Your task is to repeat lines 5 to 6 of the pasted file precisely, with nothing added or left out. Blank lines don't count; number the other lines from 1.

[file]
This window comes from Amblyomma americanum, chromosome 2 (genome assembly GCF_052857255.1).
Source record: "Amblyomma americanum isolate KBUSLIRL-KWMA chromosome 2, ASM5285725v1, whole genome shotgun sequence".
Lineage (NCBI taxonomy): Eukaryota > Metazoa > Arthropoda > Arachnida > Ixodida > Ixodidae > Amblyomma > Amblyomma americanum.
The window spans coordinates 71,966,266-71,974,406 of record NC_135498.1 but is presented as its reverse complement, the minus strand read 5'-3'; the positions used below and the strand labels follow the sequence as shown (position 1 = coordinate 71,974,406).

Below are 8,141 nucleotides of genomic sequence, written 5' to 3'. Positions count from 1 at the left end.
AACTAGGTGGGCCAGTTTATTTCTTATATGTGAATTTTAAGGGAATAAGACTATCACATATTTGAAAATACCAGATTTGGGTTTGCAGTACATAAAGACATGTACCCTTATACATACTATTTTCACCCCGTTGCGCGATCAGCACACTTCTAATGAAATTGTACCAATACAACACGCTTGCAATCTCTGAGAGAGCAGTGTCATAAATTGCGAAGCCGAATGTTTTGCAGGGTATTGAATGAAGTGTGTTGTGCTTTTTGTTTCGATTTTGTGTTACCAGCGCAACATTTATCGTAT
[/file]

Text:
Below are 8,141 nucleotides of genomic sequence, written 5' to 3'. Positions count from 1 at the left end.
AACTAGGTGGGCCAGTTTATTTCTTATATGTGAATTTTAAGGGAATAAGACTATCACATATTTGAAAATACCAGATTTGGGTTTGCAGTACATAAAGACATGTACCCTTATACATACTATTTTCACCCCGTTGCGCGATCAGCACACTTCTAATGAAATTGTACCAATACAACACGCTTGCAATCTCTGAGAGAGCAGTGTCATAAATTGCGAAGCCGAATGTTTTGCAGGGTATTGAATGAAGTGTGTTGTGCTTTTTGTTTCGATTTTGTGTTACCAGCGCAACATTTATCGTAT